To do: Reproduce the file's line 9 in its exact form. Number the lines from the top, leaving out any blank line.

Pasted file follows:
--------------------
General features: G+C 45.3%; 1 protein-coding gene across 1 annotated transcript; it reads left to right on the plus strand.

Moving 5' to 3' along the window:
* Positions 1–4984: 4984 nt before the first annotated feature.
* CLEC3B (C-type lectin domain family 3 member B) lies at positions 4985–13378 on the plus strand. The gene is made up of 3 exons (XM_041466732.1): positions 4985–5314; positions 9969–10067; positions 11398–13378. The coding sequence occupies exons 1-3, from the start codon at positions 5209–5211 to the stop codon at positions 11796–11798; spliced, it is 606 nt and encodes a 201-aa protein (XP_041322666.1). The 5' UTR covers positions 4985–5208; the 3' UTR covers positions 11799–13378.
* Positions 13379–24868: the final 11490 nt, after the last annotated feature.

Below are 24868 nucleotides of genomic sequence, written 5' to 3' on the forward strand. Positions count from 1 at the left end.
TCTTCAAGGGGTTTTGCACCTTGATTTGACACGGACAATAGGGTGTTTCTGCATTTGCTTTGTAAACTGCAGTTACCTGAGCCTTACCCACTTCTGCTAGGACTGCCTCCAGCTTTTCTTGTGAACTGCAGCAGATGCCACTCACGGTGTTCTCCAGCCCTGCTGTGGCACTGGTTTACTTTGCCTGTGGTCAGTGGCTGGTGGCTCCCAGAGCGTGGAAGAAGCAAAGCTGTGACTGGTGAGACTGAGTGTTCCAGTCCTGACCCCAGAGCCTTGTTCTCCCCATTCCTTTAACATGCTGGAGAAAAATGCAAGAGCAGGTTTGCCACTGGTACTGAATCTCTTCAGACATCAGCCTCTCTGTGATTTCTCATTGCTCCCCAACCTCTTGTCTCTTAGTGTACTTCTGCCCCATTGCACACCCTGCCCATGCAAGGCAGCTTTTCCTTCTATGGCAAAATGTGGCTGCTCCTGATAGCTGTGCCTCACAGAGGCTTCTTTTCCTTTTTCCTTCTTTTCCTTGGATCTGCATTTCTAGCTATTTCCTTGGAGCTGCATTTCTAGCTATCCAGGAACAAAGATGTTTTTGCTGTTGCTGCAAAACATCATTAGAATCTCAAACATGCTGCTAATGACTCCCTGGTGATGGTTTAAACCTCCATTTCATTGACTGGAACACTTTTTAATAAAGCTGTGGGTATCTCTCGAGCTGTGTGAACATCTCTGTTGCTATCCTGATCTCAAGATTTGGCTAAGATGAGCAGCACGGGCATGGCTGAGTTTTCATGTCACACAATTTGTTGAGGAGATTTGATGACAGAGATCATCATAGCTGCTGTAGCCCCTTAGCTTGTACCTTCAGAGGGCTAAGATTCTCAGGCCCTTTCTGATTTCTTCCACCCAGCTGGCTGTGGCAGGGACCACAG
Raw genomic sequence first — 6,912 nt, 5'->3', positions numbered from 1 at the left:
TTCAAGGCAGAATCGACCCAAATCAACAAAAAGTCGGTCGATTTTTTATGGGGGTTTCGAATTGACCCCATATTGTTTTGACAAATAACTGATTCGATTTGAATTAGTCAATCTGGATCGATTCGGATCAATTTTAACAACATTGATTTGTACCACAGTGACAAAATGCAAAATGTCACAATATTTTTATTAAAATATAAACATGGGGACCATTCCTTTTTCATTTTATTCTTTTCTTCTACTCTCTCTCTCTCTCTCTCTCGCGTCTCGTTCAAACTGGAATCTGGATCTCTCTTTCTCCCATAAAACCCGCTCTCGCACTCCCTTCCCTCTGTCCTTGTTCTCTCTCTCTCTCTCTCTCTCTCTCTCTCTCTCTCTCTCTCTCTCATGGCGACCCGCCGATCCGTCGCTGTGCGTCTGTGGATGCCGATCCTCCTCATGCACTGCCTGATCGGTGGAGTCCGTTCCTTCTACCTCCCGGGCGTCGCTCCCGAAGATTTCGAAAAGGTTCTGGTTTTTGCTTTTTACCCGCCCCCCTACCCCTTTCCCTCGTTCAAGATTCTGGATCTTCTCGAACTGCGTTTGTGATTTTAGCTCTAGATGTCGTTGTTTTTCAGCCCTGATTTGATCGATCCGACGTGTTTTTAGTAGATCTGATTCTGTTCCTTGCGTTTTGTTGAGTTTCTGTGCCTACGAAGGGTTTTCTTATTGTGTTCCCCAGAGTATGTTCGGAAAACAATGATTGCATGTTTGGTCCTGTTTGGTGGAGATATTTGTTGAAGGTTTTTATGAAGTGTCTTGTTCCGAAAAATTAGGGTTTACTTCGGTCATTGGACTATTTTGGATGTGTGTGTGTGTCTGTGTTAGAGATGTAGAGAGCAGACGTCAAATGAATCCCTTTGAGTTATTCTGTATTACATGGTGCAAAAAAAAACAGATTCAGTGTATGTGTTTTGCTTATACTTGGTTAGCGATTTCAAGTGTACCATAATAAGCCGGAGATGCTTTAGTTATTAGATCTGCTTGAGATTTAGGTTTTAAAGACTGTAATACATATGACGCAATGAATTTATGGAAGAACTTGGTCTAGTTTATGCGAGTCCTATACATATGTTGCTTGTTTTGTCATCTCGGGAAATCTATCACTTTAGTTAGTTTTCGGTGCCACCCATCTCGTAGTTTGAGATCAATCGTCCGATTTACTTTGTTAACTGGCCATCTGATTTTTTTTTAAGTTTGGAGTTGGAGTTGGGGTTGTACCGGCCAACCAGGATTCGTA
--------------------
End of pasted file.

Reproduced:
TTCAAGGCAGAATCGACCCAAATCAACAAAAAGTCGGTCGATTTTTTATGGGGGTTTCGAATTGACCCCATATTGTTTTGACAAATAACTGATTCGATTTGAATTAGTCAATCTGGATCGATTCGGATCAATTTTAACAACATTGATTTGTACCACAGTGACAAAATGCAAAATGTCACAATATTTTTATTAAAATATAAACATGGGGACCATTCCTTTTTCATTTTATTCTTTTCTTCTACTCTCTCTCTCTCTCTCTCTCGCGTCTCGTTCAAACTGGAATCTGGATCTCTCTTTCTCCCATAAAACCCGCTCTCGCACTCCCTTCCCTCTGTCCTTGTTCTCTCTCTCTCTCTCTCTCTCTCTCTCTCTCTCTCTCTCTCTCTCATGGCGACCCGCCGATCCGTCGCTGTGCGTCTGTGGATGCCGATCCTCCTCATGCACTGCCTGATCGGTGGAGTCCGTTCCTTCTACCTCCCGGGCGTCGCTCCCGAAGATTTCGAAAAGGTTCTGGTTTTTGCTTTTTACCCGCCCCCCTACCCCTTTCCCTCGTTCAAGATTCTGGATCTTCTCGAACTGCGTTTGTGATTTTAGCTCTAGATGTCGTTGTTTTTCAGCCCTGATTTGATCGATCCGACGTGTTTTTAGTAGATCTGATTCTGTTCCTTGCGTTTTGTTGAGTTTCTGTGCCTACGAAGGGTTTTCTTATTGTGTTCCCCAGAGTATGTTCGGAAAACAATGATTGCATGTTTGGTCCTGTTTGGTGGAGATATTTGTTGAAGGTTTTTATGAAGTGTCTTGTTCCGAAAAATTAGGGTTTACTTCGGTCATTGGACTATTTTGGATGTGTGTGTGTGTCTGTGTTAGAGATGTAGAGAGCAGACGTCAAATGAATCCCTTTGAGTTATTCTGTATTACATGGTGCAAAAAAAAACAGATTCAGTGTATGTGTTTTGCTTATACTTGGTTAGCGATTTCAAGTGTACCATAATAAGCCGGAGATGCTTTAGTTATTAGATCTGCTTGAGATTTAGGTTTTAAAGACTGTAATACATATGACGCAATGAATTTATGGAAGAACTTGGTCTAGTTTATGCGAGTCCTATACATATGTTGCTTGTTTTGTCATCTCGGGAAATCTATCACTTTAGTTAGTTTTCGGTGCCACCCATCTCGTAGTTTGAGATCAATCGTCCGATTTACTTTGTTAACTGGCCATCTGATTTTTTTTTAAGTTTGGAGTTGGAGTTGGGGTTGTACCGGCCAACCAGGATTCGTA